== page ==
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What can you tell me about laser treatment for CIN 1?
I recently had a colposcopy and the doctors found that I have “CIN 1.” Now I have to get a laser treatment that will burn the abnormal cells. I’m nervous...what are the risks involved and the side effects of the operation?
Thanks for your question. I’m happy to offer you some information about your diagnosis and procedure, but I also encourage you to speak with your doctor about the specific aspects of your treatment.
First, what does CIN mean? The term “CIN” (which stands for cervical intraepithelian neoplasia) is used by doctors to describe cells in your cervix that look abnormal. It means that there’s something different about the skin cells of your cervix. Doctors use numbers to indicate how big of a change they see in the cells. If you have CIN 1, it means that the change is mild; if you have CIN 2, the change is moderate; and CIN 3 indicates something more serious.
Also, you’re not alone in your diagnosis...about 4% of women who have cervical cancer screenings find out they have CIN 1 and another 5% find out they have CIN 2 or 3. The good news is that your abnormal cells were detected early...before they had a chance to turn cancerous.
You asked specifically about a laser procedure...and it’s relatively simple. In 2006, the American Society for Colposcopy and Cervical Pathology developed guidelines for treating women with any kind of CIN. After finding CIN 1, doctors choose the best treatment for their patients based on several factors. They can cut away the bad cells (excision). Or they can freeze them or blast them with a laser (ablation). Most of the time, doctors will choose to use a laser when they are less worried about studying your cells...maybe because they’ve already taken a sample of cells during your colposcopy.
When doctors use a laser to get rid of pre-cancerous cervical cells, they’re really just using a high energy light beam. For this type of procedure, people typically go to an operating room and are given general anesthesia. The doctor will then point the laser through the vagina at the abnormal cells and the laser will destroy them.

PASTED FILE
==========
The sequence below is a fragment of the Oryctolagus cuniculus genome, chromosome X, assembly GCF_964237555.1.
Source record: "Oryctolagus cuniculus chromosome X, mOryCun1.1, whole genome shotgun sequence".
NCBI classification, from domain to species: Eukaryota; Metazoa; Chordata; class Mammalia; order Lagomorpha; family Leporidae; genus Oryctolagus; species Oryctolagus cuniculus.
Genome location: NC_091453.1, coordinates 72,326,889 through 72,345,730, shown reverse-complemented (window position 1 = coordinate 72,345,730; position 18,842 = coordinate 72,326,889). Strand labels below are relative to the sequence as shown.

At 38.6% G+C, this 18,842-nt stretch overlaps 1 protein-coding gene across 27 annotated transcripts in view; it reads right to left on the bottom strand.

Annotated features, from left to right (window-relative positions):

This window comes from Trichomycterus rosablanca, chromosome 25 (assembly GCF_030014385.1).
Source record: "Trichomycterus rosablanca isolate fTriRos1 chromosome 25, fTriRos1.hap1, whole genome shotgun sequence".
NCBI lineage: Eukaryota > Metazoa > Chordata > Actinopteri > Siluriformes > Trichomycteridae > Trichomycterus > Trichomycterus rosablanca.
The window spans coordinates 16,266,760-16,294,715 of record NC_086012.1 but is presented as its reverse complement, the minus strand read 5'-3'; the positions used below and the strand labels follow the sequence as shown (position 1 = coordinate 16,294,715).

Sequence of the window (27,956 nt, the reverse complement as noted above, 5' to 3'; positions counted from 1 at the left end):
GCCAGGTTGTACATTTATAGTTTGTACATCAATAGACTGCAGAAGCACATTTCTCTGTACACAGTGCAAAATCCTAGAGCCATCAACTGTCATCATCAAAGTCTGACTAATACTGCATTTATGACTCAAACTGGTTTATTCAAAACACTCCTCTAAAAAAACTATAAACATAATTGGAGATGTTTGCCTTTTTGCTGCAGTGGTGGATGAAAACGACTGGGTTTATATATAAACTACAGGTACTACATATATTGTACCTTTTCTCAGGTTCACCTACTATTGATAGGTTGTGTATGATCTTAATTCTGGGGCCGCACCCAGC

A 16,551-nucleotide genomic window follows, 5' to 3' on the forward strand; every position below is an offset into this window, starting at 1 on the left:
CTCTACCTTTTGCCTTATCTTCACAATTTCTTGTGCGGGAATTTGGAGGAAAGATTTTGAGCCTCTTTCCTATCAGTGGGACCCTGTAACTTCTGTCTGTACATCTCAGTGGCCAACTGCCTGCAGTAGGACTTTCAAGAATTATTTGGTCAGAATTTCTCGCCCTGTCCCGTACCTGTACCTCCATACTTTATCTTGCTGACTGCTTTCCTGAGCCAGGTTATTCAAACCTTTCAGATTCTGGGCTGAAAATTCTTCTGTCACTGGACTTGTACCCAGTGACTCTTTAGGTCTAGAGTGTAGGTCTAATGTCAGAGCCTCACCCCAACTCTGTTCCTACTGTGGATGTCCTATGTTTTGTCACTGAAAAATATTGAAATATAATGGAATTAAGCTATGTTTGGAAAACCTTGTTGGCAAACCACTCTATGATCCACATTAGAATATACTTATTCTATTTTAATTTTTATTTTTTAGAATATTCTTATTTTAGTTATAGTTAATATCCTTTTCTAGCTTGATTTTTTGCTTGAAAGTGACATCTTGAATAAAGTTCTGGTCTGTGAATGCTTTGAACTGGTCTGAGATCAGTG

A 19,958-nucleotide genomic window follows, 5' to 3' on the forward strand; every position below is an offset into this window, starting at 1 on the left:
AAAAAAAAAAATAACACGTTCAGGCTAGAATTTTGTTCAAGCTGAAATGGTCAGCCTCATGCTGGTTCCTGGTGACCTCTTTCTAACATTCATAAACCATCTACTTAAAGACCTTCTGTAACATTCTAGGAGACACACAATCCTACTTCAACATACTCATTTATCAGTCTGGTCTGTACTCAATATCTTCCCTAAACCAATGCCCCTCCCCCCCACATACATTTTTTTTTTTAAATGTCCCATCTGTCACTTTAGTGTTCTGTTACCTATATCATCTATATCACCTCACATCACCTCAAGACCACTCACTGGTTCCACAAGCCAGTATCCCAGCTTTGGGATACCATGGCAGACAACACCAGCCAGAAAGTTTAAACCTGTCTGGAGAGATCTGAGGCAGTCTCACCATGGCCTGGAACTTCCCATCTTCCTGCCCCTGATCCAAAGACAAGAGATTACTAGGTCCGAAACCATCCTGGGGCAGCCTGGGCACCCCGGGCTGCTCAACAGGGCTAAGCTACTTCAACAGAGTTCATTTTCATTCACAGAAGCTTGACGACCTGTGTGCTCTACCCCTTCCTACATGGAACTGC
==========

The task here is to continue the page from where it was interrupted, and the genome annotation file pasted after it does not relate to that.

What will happen after the procedure? You’ll probably want to have someone pick you up and drive you home after the surgery. Then, you should just let your vagina and cervix heal for a few weeks...that means no sexual intercourse, no tampons, no douching, no swimming and no baths (although showering is okay).
Many women will have vaginal discharge for up to two weeks after the procedure ⎼ that’s completely normal. But you should also notify your doctor if you have very heavy menstrual bleeding (for example, if you are soaking a pad in less than an hour), if you have a lot of pain, if you have a high fever of 101º F or more, or if your vaginal discharge smells bad.
After a few weeks, you’ll go visit your doctor again to make sure your cervix is healing. And for the first year or so, you’ll have a Pap test every six months to monitor your cells and make sure that everything is healing right.
What are the risks and side effects? There aren’t many...most women are cured after their first treatment and risks of infection are low. If you plan to get pregnant, guidelines advise you to wait 6-12 months after the procedure so that your tissues can fully heal. Also, luckily for you, laser removal of bad cells doesn’t have any risk of preterm delivery if you do get pregnant (excision procedures do have a small risk).
I hope this information helps put your mind at ease about laser treatment for CIN 1. I wish you good luck and a speedy recovery.
Dr. Cunningham is a member of the Analyte Physicans Group. She's also a member of the American College of Emergency Physicians, practicing at both Northwestern Lake Forest Hospital in Illinois and at Wheaton Franciscan All Saints Medical Center in Wisconsin. An ER physician since 2000, she regularly treats patients with STDs. Dr. Cunningham was educated at Wayne State University School of Medicine and completed her Emergency Medicine residency at Cook County Hospital in Chicago, IL.